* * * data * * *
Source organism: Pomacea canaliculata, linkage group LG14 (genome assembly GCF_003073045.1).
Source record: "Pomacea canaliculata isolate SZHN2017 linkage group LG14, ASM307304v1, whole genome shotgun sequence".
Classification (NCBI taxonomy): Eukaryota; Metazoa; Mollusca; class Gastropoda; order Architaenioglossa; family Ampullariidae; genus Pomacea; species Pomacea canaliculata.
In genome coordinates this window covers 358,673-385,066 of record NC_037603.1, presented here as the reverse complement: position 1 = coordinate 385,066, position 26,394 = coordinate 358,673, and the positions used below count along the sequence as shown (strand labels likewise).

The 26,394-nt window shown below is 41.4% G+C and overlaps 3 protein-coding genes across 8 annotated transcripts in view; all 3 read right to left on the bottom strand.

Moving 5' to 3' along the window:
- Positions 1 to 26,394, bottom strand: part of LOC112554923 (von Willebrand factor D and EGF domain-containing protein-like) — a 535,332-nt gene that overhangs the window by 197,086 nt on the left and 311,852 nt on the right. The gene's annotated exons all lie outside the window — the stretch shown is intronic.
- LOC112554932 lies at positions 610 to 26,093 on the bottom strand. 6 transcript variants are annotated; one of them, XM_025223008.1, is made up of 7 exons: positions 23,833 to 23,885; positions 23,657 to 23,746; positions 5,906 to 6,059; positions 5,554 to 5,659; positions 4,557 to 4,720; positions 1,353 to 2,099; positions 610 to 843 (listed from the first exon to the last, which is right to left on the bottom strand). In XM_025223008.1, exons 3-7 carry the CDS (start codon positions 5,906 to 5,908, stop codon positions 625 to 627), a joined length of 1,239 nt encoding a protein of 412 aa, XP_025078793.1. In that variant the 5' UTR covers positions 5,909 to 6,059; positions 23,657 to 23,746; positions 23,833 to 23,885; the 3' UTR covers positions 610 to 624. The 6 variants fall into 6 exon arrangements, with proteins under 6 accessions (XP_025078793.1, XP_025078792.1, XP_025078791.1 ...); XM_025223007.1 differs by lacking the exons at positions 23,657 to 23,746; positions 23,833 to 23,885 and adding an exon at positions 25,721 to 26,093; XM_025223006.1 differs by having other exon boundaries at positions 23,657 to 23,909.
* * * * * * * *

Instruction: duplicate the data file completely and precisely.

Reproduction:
Source organism: Pomacea canaliculata, linkage group LG14 (genome assembly GCF_003073045.1).
Source record: "Pomacea canaliculata isolate SZHN2017 linkage group LG14, ASM307304v1, whole genome shotgun sequence".
Classification (NCBI taxonomy): Eukaryota; Metazoa; Mollusca; class Gastropoda; order Architaenioglossa; family Ampullariidae; genus Pomacea; species Pomacea canaliculata.
In genome coordinates this window covers 358,673-385,066 of record NC_037603.1, presented here as the reverse complement: position 1 = coordinate 385,066, position 26,394 = coordinate 358,673, and the positions used below count along the sequence as shown (strand labels likewise).

The 26,394-nt window shown below is 41.4% G+C and overlaps 3 protein-coding genes across 8 annotated transcripts in view; all 3 read right to left on the bottom strand.

Moving 5' to 3' along the window:
- Positions 1 to 26,394, bottom strand: part of LOC112554923 (von Willebrand factor D and EGF domain-containing protein-like) — a 535,332-nt gene that overhangs the window by 197,086 nt on the left and 311,852 nt on the right. The gene's annotated exons all lie outside the window — the stretch shown is intronic.
- LOC112554932 lies at positions 610 to 26,093 on the bottom strand. 6 transcript variants are annotated; one of them, XM_025223008.1, is made up of 7 exons: positions 23,833 to 23,885; positions 23,657 to 23,746; positions 5,906 to 6,059; positions 5,554 to 5,659; positions 4,557 to 4,720; positions 1,353 to 2,099; positions 610 to 843 (listed from the first exon to the last, which is right to left on the bottom strand). In XM_025223008.1, exons 3-7 carry the CDS (start codon positions 5,906 to 5,908, stop codon positions 625 to 627), a joined length of 1,239 nt encoding a protein of 412 aa, XP_025078793.1. In that variant the 5' UTR covers positions 5,909 to 6,059; positions 23,657 to 23,746; positions 23,833 to 23,885; the 3' UTR covers positions 610 to 624. The 6 variants fall into 6 exon arrangements, with proteins under 6 accessions (XP_025078793.1, XP_025078792.1, XP_025078791.1 ...); XM_025223007.1 differs by lacking the exons at positions 23,657 to 23,746; positions 23,833 to 23,885 and adding an exon at positions 25,721 to 26,093; XM_025223006.1 differs by having other exon boundaries at positions 23,657 to 23,909.